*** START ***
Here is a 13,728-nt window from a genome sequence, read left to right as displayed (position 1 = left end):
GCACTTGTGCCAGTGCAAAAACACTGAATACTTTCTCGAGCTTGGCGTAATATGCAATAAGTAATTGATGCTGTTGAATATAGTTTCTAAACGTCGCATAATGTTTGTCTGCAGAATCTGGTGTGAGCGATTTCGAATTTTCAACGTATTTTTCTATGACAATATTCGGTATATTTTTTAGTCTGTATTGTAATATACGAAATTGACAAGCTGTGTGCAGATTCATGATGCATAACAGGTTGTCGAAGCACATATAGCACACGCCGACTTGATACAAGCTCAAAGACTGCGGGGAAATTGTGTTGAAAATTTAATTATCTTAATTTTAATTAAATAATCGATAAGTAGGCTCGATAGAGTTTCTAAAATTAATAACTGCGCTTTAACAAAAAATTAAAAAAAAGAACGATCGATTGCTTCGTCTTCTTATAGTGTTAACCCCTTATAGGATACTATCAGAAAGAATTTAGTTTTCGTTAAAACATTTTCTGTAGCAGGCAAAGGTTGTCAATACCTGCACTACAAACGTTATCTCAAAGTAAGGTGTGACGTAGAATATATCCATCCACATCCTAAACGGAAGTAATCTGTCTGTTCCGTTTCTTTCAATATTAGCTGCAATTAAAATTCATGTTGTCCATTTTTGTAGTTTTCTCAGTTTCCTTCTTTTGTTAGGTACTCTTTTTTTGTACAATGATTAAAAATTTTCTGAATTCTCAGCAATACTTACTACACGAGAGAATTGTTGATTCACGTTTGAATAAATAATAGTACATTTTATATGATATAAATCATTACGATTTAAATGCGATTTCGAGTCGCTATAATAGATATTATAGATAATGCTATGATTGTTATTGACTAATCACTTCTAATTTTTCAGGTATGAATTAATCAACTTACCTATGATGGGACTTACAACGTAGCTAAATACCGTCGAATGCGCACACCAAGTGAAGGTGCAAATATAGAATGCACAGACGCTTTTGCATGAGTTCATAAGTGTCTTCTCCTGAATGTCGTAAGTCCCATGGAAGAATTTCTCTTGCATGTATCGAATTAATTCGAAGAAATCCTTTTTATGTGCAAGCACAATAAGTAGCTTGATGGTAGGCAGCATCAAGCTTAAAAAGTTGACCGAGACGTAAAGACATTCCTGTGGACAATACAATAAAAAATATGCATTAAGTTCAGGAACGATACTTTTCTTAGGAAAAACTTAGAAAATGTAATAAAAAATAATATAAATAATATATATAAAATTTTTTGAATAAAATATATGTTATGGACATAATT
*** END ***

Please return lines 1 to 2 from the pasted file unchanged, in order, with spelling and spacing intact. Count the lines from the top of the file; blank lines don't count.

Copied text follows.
Here is a 13,728-nt window from a genome sequence, read left to right as displayed (position 1 = left end):
GCACTTGTGCCAGTGCAAAAACACTGAATACTTTCTCGAGCTTGGCGTAATATGCAATAAGTAATTGATGCTGTTGAATATAGTTTCTAAACGTCGCATAATGTTTGTCTGCAGAATCTGGTGTGAGCGATTTCGAATTTTCAACGTATTTTTCTATGACAATATTCGGTATATTTTTTAGTCTGTATTGTAATATACGAAATTGACAAGCTGTGTGCAGATTCATGATGCATAACAGGTTGTCGAAGCACATATAGCACACGCCGACTTGATACAAGCTCAAAGACTGCGGGGAAATTGTGTTGAAAATTTAATTATCTTAATTTTAATTAAATAATCGATAAGTAGGCTCGATAGAGTTTCTAAAATTAATAACTGCGCTTTAACAAAAAATTAAAAAAAAGAACGATCGATTGCTTCGTCTTCTTATAGTGTTAACCCCTTATAGGATACTATCAGAAAGAATTTAGTTTTCGTTAAAACATTTTCTGTAGCAGGCAAAGGTTGTCAATACCTGCACTACAAACGTTATCTCAAAGTAAGGTGTGACGTAGAATATATCCATCCACATCCTAAACGGAAGTAATCTGTCTGTTCCGTTTCTTTCAATATTAGCTGCAATTAAAATTCATGTTGTCCATTTTTGTAGTTTTCTCAGTTTCCTTCTTTTGTTAGGTACTCTTTTTTTGTACAATGATTAAAAATTTTCTGAATTCTCAGCAATACTTACTACACGAGAGAATTGTTGATTCACGTTTGAATAAATAATAGTACATTTTATATGATATAAATCATTACGATTTAAATGCGATTTCGAGTCGCTATAATAGATATTATAGATAATGCTATGATTGTTATTGACTAATCACTTCTAATTTTTCAGGTATGAATTAATCAACTTACCTATGATGGGACTTACAACGTAGCTAAATACCGTCGAATGCGCACACCAAGTGAAGGTGCAAATATAGAATGCACAGACGCTTTTGCATGAGTTCATAAGTGTCTTCTCCTGAATGTCGTAAGTCCCATGGAAGAATTTCTCTTGCATGTATCGAATTAATTCGAAGAAATCCTTTTTATGTGCAAGCACAATAAGTAGCTTGATGGTAGGCAGCATCAAGCTTAAAAAGTTGACCGAGACGTAAAGACATTCCTGTGGACAATACAATAAAAAATATGCATTAAGTTCAGGAACGATACTTTTCTTAGGAAAAACTTAGAAAATGTAATAAAAAATAATATAAATAATATATATAAAATTTTTTGAATAAAATATATGTTATGGACATAATT